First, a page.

COSTUME: The producers did not play when it came to the use of good costumes. Whoever handled costumes did a fabulous job. The characters all wore great, appropriate costumes for their characters. I loved the showcasing of traditional Nigerian attire. Reminisce especially tripped me wearing beautifully blinged-out danshikis and other Afrocentric attire. in keeping with his character. Sola Sobowale’s character wore expensive lace, geles, jewelry etc, Adesua’s costumes were something else. All the latest, trendy outfits and stuff. There was a particular scene, the opening scene which is of an Owambe party, you could see the producers really went all out and spent money as most characters were decked in expensive asoebi & geles etc.
CINEMATOGRAPHY: The picture quality was good. I was particularly impressed with the last scene where they showed a realistic scene of a house on fire with smoke and everything. While I was watching that scene, I shook my head and said Kemi is just a mahd girl! She really took the time and effort to realistically stage a scene of the prison burning down in a fire.
SOUND was crisp. I particularly loved the music in the film. Ofcouse, what do you expect when Reminisce & Ill Bliss were in the film! That’s a given! I went to the film’s website and saw that there is actually a soundtrack called Original Gangster by Sess The Prblm, feat. Reminisce & Adekunle Gold already streaming on itunes, Spotify, SoundCloud, youtube etc. https://fanlink.to/OriginalGangster Kemi is clearly is not here to play with you. She is here to make that paper and all I can say is ‘get it, Girl!’. There are so many opportunities for producers to make money from their products other than what obtains now, so this is a good development.
Make up was very good. The dead bodies shown looked realistic and the beatings with blood and gore looked real.
The downside in the film for me was the killing off of some key characters. There are certain points as a writer that you look for in a character such as his arch; how he grows from one point and comes into his own .. I did not see that in two particular characters which I will not say so I dont spoil the film if you have not watched it. I felt two key characters were not allowed to coem into their own that killed what would have been a beautiful story. I also feel the end could have been tighter.. the lead character should have been able to exact her revenge personally on whoever challenged her. This would have added more credence to her title as King Of Boys. That apart it was a great film.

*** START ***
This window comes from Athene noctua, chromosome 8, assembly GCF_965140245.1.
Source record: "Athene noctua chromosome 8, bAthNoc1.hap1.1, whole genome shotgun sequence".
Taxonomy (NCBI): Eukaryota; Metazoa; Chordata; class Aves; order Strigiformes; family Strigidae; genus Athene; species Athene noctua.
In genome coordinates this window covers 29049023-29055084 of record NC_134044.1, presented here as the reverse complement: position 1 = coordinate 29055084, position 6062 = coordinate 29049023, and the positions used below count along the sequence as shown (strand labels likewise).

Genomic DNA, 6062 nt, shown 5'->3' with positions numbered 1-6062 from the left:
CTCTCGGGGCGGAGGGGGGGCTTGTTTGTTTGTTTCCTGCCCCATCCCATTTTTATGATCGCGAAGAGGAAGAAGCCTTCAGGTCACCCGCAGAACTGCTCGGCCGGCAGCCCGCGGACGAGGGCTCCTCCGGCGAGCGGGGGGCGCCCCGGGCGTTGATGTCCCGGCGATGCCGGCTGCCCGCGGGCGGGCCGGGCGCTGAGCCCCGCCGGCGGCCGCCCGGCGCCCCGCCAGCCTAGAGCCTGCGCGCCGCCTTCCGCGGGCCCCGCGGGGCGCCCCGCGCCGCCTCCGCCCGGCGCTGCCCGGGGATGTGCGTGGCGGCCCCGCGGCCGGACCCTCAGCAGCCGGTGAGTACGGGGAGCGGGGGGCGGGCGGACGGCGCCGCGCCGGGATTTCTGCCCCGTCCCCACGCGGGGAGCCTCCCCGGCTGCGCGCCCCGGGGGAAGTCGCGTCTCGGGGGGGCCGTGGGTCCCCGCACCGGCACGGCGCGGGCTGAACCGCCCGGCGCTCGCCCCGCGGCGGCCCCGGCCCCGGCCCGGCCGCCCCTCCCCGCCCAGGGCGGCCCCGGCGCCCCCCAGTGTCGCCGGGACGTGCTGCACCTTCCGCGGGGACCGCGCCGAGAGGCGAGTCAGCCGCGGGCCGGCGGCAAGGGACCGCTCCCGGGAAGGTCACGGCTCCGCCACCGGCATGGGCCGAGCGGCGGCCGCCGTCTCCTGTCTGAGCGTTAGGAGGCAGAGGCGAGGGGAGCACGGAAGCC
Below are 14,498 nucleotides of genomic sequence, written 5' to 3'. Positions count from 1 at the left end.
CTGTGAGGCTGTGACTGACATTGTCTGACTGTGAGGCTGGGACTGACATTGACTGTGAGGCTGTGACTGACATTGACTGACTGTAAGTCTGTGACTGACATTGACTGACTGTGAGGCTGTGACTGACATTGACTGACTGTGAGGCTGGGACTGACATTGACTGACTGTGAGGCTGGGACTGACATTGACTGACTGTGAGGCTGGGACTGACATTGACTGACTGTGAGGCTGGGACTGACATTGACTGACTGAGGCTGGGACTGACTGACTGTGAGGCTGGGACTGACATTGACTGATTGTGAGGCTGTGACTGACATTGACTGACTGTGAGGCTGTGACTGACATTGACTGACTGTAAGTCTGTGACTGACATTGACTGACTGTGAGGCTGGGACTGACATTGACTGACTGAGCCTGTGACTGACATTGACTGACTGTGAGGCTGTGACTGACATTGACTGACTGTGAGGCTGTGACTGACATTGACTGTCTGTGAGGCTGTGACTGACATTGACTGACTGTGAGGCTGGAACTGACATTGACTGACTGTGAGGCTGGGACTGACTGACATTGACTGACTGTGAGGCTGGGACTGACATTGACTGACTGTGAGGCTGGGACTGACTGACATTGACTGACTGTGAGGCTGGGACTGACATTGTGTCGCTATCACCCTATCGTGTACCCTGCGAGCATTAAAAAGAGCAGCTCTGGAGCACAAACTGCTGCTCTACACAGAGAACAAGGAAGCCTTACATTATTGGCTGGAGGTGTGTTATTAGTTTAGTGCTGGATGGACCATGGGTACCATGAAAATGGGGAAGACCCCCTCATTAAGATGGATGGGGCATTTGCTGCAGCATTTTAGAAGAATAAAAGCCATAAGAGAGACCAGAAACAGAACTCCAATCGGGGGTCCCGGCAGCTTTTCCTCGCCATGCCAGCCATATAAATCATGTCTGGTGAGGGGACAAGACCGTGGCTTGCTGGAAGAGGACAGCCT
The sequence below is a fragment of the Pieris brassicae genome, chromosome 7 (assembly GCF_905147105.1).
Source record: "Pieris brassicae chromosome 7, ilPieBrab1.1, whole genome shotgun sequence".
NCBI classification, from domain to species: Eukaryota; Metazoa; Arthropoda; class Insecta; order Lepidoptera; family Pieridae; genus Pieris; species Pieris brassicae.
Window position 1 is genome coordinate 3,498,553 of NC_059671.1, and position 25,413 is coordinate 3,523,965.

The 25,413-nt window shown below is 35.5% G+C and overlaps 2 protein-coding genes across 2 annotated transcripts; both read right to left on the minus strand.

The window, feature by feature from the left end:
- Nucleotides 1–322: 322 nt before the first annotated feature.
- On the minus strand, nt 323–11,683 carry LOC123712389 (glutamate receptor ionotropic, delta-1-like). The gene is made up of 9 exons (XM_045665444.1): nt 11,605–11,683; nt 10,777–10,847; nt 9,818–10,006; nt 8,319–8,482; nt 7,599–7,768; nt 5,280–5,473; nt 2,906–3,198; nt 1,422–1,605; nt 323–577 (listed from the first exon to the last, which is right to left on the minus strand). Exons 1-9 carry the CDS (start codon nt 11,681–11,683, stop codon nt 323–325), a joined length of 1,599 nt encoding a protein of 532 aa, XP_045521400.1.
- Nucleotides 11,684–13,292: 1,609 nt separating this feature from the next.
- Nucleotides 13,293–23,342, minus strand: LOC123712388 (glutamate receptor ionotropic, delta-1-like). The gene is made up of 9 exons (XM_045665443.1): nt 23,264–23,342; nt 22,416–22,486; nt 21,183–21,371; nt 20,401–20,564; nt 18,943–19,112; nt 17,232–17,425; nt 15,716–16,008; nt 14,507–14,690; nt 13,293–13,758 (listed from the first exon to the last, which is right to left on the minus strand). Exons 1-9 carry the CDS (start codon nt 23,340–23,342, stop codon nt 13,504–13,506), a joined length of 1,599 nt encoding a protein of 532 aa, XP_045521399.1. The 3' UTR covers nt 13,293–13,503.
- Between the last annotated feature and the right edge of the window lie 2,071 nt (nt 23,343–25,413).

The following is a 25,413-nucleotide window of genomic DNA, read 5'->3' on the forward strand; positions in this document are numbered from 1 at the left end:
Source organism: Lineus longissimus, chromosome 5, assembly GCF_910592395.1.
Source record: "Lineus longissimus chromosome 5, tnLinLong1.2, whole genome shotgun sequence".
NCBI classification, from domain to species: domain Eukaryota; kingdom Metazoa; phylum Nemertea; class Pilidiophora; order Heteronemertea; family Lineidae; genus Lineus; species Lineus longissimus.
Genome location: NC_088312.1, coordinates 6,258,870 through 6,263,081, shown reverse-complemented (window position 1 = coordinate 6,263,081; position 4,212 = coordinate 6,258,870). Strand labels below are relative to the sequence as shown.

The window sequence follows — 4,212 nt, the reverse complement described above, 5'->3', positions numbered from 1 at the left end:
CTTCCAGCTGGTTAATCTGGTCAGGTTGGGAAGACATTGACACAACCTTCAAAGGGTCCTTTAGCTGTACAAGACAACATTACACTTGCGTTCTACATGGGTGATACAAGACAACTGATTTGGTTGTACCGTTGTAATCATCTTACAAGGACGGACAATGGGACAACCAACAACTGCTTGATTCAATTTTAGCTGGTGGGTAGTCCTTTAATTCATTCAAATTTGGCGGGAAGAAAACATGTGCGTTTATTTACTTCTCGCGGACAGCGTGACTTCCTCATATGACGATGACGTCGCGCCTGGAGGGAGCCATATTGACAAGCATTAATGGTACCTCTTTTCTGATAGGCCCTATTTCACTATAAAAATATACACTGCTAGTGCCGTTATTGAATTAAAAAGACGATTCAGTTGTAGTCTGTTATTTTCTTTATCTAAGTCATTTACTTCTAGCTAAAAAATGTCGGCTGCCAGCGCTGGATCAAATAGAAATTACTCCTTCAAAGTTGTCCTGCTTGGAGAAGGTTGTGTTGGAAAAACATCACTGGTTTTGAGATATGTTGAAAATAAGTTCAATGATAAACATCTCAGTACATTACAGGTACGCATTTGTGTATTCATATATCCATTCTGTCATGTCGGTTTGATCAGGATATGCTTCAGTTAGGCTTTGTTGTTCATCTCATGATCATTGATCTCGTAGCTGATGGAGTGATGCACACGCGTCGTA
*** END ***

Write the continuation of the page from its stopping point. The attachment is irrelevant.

LESSONS TO LEARN:
Kemi broke many norms in producing this film. The norm that says ‘Nigerians only want to watch comedy’ was shattered. She does away with the slapstick comedy that was the normal fare of our cinema movies and spun a tale about crime, corruption, violence, politics and social justice. She also shattered the norm that all films must be 90 mins…this one was 3 hours long! Even the norm that ‘your poster must be bright and bold with shapely girls’ was shattered. The ‘ King of Boys’ poster is dark, shadowy.. infact it is red and black.. a colour I found off putting at first untill the reviews came in. So this film has shown that if you have a strong story and your movie is well made, Nigerians will come out in their thousands to support it. I was greatly encouraged when I saw the lines of people queuing to watch the film when I went to watch. It gives me a lot of hope for the Nigerian producer.
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To see crowds like this queue to watch your film is the reward & joy of any producer! For Nigerians to take time out of their busy schedule, give your their hard earned money AND say they enjoyed your film is not beans!! This was the scene yesternight (8pm) at Silverbird Ikeja Shopping Mall, Alausa to watch @kemiadetiba's #kingofboysmovie Well worth it. You usually only see queues like this for #HollywoodBlockbusters ✌️😎😊 Check link in bio for my review! #TheTideIsChanging #AllForNollywood #NigerianFilmIndustry #NigerianMovies #SettingThePace
So well done Kemi and thank you. Thank you for showing it can actually be done.
King of Boys is still showing in cinemas all over Nigeria. Go out and watch and support it biko, so this talented lady will have more money to produce more films!